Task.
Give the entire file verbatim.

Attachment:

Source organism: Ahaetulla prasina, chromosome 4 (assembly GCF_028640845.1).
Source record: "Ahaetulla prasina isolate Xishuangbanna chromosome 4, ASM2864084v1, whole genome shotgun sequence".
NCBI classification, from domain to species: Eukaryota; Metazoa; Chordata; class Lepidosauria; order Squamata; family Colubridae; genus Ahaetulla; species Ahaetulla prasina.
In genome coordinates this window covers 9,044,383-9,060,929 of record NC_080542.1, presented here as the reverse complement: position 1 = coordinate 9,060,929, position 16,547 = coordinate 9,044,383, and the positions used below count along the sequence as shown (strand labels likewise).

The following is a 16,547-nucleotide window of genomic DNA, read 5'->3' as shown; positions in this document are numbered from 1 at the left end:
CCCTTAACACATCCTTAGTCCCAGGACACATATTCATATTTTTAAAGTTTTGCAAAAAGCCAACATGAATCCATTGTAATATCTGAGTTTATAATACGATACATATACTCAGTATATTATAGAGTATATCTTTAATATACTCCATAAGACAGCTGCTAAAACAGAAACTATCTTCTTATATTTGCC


Source organism: Ahaetulla prasina, chromosome 4 (assembly GCF_028640845.1).
Source record: "Ahaetulla prasina isolate Xishuangbanna chromosome 4, ASM2864084v1, whole genome shotgun sequence".
NCBI classification, from domain to species: Eukaryota; Metazoa; Chordata; class Lepidosauria; order Squamata; family Colubridae; genus Ahaetulla; species Ahaetulla prasina.
In genome coordinates this window covers 9,044,383-9,060,929 of record NC_080542.1, presented here as the reverse complement: position 1 = coordinate 9,060,929, position 16,547 = coordinate 9,044,383, and the positions used below count along the sequence as shown (strand labels likewise).

The following is a 16,547-nucleotide window of genomic DNA, read 5'->3' as shown; positions in this document are numbered from 1 at the left end:
CCCTTAACACATCCTTAGTCCCAGGACACATATTCATATTTTTAAAGTTTTGCAAAAAGCCAACATGAATCCATTGTAATATCTGAGTTTATAATACGATACATATACTCAGTATATTATAGAGTATATCTTTAATATACTCCATAAGACAGCTGCTAAAACAGAAACTATCTTCTTATATTTGCC